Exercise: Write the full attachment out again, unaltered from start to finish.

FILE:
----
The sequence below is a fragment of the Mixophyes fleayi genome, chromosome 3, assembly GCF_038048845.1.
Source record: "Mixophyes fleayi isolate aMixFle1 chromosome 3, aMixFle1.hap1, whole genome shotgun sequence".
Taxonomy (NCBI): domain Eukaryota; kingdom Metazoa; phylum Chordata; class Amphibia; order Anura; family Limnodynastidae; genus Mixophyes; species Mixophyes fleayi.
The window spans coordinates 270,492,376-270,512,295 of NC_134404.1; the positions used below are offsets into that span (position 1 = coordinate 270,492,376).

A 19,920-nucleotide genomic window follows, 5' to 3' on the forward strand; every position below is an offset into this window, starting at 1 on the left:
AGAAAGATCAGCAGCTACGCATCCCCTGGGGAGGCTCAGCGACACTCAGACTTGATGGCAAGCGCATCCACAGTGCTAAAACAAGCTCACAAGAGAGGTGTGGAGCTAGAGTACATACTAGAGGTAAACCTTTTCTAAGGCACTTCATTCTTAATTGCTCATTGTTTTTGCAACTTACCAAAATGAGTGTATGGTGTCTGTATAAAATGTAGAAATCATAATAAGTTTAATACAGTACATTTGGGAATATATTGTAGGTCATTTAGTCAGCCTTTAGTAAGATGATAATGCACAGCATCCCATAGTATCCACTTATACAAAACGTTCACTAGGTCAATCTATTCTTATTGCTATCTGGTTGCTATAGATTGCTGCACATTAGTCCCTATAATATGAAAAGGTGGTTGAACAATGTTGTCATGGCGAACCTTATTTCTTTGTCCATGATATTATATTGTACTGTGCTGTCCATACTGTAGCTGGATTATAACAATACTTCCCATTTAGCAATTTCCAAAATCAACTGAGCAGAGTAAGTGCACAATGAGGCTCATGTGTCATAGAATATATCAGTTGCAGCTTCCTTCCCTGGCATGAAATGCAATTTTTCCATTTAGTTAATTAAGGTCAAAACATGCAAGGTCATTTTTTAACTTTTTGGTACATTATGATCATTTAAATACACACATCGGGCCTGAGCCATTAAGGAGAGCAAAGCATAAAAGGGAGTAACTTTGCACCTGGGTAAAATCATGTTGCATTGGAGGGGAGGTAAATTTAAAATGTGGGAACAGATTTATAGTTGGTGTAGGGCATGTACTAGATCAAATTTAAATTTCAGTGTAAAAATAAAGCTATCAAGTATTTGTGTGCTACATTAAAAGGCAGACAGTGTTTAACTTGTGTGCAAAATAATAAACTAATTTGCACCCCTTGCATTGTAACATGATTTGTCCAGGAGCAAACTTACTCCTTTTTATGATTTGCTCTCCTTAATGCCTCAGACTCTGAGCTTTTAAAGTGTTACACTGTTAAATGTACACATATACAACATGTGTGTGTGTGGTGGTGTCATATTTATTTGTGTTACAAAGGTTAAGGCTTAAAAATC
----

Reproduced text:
The sequence below is a fragment of the Mixophyes fleayi genome, chromosome 3, assembly GCF_038048845.1.
Source record: "Mixophyes fleayi isolate aMixFle1 chromosome 3, aMixFle1.hap1, whole genome shotgun sequence".
Taxonomy (NCBI): domain Eukaryota; kingdom Metazoa; phylum Chordata; class Amphibia; order Anura; family Limnodynastidae; genus Mixophyes; species Mixophyes fleayi.
The window spans coordinates 270,492,376-270,512,295 of NC_134404.1; the positions used below are offsets into that span (position 1 = coordinate 270,492,376).

A 19,920-nucleotide genomic window follows, 5' to 3' on the forward strand; every position below is an offset into this window, starting at 1 on the left:
AGAAAGATCAGCAGCTACGCATCCCCTGGGGAGGCTCAGCGACACTCAGACTTGATGGCAAGCGCATCCACAGTGCTAAAACAAGCTCACAAGAGAGGTGTGGAGCTAGAGTACATACTAGAGGTAAACCTTTTCTAAGGCACTTCATTCTTAATTGCTCATTGTTTTTGCAACTTACCAAAATGAGTGTATGGTGTCTGTATAAAATGTAGAAATCATAATAAGTTTAATACAGTACATTTGGGAATATATTGTAGGTCATTTAGTCAGCCTTTAGTAAGATGATAATGCACAGCATCCCATAGTATCCACTTATACAAAACGTTCACTAGGTCAATCTATTCTTATTGCTATCTGGTTGCTATAGATTGCTGCACATTAGTCCCTATAATATGAAAAGGTGGTTGAACAATGTTGTCATGGCGAACCTTATTTCTTTGTCCATGATATTATATTGTACTGTGCTGTCCATACTGTAGCTGGATTATAACAATACTTCCCATTTAGCAATTTCCAAAATCAACTGAGCAGAGTAAGTGCACAATGAGGCTCATGTGTCATAGAATATATCAGTTGCAGCTTCCTTCCCTGGCATGAAATGCAATTTTTCCATTTAGTTAATTAAGGTCAAAACATGCAAGGTCATTTTTTAACTTTTTGGTACATTATGATCATTTAAATACACACATCGGGCCTGAGCCATTAAGGAGAGCAAAGCATAAAAGGGAGTAACTTTGCACCTGGGTAAAATCATGTTGCATTGGAGGGGAGGTAAATTTAAAATGTGGGAACAGATTTATAGTTGGTGTAGGGCATGTACTAGATCAAATTTAAATTTCAGTGTAAAAATAAAGCTATCAAGTATTTGTGTGCTACATTAAAAGGCAGACAGTGTTTAACTTGTGTGCAAAATAATAAACTAATTTGCACCCCTTGCATTGTAACATGATTTGTCCAGGAGCAAACTTACTCCTTTTTATGATTTGCTCTCCTTAATGCCTCAGACTCTGAGCTTTTAAAGTGTTACACTGTTAAATGTACACATATACAACATGTGTGTGTGTGGTGGTGTCATATTTATTTGTGTTACAAAGGTTAAGGCTTAAAAATC